Category Archives: Education

Giving something away for free is not a sign of it having value

The progressivist push against citizenship took another big leap forward with the British Labour Party decision committing the Party to giving the vote in general elections to all UK residents. As things reveal their nature (and importance) in their history, a quick trip through citizenship’s backstory helps to see what is going on. Origins and […]

A misconceived attack on libertarianism

Helen Pluckrose and James Lindsay have produced a Manifesto Against the Enemies of Modernity. There is much to agree with in it but at least one part is thoroughly misconceived, which is the attack on libertarianism. Such an attack is a strange thing to read in such a manifesto, for if any ideology seems a product […]

Manchester, my second home

It was an exodus, a journey to the land of our forebears. And then I got there and I thought, “Why the bloody hell did we bother? I can see why my ancestors left.” You see, I’m Australian, but my family and I lived in Manchester from 1991 to 1994. I completed my high schooling […]

Can a contemporary Western country have a moral immigration policy with a reasonable risk level?

The intense, and highly moralised, debate over migration in the West is clearly based on a widespread presumption that it is obviously possible for contemporary Western societies to have a moral migration policy. That proposition, when examined, is much more dubious than it might appear. It is obvious that people moving to the West from […]

The EU’s downward spiral

Econblogger Bryan Caplan is rightly sceptical of “it will end in civil war(s)” claims about the European Union‘s (EU) current travails, and is moreover prepared to put his money where his blogging is; hence he will accept bets on the issue. Nobel memorial laureate and economic historian Robert Fogel argued that pressures over mass immigration were a significant aggravating factor in the lead […]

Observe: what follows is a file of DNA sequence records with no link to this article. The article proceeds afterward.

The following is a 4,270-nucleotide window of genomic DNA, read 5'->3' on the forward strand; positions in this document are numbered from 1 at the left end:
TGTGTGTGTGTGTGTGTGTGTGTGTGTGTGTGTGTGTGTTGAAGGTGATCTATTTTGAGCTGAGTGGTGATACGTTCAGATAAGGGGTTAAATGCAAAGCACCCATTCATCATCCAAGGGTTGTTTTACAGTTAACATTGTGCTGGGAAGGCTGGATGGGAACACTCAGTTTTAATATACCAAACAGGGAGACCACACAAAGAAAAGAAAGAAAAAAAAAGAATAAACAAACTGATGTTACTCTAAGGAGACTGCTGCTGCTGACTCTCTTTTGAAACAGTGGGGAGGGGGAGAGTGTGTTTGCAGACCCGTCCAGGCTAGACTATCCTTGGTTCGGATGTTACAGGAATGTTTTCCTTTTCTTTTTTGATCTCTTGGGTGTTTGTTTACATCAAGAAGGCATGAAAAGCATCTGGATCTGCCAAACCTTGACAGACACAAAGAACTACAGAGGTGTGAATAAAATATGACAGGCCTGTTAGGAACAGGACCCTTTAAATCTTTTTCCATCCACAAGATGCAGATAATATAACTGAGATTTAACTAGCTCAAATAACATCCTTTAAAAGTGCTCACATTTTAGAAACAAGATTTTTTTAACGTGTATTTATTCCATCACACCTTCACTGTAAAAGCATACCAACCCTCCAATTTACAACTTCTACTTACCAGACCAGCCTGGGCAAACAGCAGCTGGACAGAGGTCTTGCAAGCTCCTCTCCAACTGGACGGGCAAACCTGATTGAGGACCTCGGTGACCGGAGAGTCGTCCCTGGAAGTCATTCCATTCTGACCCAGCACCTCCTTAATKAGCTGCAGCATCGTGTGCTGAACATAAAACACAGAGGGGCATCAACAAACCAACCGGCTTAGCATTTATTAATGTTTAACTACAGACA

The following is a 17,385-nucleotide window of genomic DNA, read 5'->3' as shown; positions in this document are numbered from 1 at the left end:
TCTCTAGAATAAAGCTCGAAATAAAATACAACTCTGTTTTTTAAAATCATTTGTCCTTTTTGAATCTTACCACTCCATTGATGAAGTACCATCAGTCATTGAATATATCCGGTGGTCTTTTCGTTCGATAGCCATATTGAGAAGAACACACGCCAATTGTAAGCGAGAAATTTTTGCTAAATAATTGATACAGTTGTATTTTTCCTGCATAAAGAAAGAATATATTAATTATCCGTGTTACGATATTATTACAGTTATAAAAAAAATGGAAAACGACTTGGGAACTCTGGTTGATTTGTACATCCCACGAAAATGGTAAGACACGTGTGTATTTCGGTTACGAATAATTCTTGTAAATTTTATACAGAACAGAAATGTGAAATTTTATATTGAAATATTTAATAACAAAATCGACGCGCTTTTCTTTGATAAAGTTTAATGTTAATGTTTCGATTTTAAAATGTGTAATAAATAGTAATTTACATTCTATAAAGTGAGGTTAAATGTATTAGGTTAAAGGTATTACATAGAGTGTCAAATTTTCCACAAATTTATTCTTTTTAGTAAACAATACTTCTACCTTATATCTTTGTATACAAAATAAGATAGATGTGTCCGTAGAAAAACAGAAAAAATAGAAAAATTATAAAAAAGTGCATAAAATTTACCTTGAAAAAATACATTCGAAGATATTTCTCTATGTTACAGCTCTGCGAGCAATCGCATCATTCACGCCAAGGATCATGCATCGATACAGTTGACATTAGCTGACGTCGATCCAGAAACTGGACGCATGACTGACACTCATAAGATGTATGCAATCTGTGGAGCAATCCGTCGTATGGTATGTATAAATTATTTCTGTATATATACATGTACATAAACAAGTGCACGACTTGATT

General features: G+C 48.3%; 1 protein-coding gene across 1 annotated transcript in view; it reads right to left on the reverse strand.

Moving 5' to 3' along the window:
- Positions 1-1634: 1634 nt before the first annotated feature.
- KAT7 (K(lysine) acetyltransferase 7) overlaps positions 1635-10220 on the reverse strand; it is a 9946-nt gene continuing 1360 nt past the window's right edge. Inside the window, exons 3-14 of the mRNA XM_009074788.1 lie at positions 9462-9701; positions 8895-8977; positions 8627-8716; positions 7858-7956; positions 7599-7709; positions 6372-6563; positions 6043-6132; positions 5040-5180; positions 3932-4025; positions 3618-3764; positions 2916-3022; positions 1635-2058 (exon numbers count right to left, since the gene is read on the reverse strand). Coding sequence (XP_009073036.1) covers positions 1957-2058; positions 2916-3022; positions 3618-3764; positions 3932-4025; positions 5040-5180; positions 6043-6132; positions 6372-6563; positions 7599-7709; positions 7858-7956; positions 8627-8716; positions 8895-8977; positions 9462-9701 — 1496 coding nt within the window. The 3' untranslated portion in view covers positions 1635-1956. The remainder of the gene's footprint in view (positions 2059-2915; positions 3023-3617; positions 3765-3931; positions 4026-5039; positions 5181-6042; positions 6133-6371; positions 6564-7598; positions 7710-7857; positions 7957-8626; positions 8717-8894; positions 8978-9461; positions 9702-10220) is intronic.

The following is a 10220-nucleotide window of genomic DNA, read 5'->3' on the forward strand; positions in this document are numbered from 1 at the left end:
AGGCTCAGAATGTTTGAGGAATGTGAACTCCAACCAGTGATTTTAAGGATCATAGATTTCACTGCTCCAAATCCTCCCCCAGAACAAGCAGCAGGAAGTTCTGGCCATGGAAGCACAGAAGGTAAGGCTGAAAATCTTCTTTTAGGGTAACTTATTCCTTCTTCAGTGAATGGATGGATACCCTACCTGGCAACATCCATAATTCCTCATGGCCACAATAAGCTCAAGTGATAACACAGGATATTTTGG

The poisonous legacy of slavery and the US race tangle

In his book War, Peace, War: The Life Cycle of Imperial Nations, historical demographer Peter Turchin argues that the mass slavery of the Roman Empire–which was at is most intense in Sicily and Southern Italy–is still depressing the social capital of the area centuries later; that the socially disintegrative effects of mass slavery can persist long after the […]

Orientation and action

The case of Gordon College (via) in Massachusetts, which propounds a traditional Christian view of homosexuality with a rather less traditional coda of sympathy, puts into sharp relief the “orientation is not sinful, acts are” position. The policy of Gordon College is: The orientation/action distinction has two major problems with it. First, it sets up an utterly […]

That measure, it does not mean what you think it means

This is based on a comment I made here.  When trying to tease out what sorts of policies work and what do not, people often make cross-country comparisons of, for example, expenditure on education (such as, as a % of GDP). Trouble is, expenditure on education is a remarkably useless measure. An obvious indicator of that […]

The curse of managerialism

The ideology of managerialism (that societies are equivalent to the sum of the transactions made by the managements of organisations) must be just about the only case of an ideology whose key figure was an Australian. As Prof. James Hoopes tells it: But the main genesis of managerialism lay in the human relations movement that took root at […]

Reading, Writing and Righteousness

Most parents want schools to encourage values such as honesty and fairness in pupils, a survey suggests. Some 87% say schools should play a wider role than just delivering academic results. More than 1,000 parents were questioned by Populus for the University of Birmingham’s Jubilee Centre for Character and Values. “Many schools do not know […]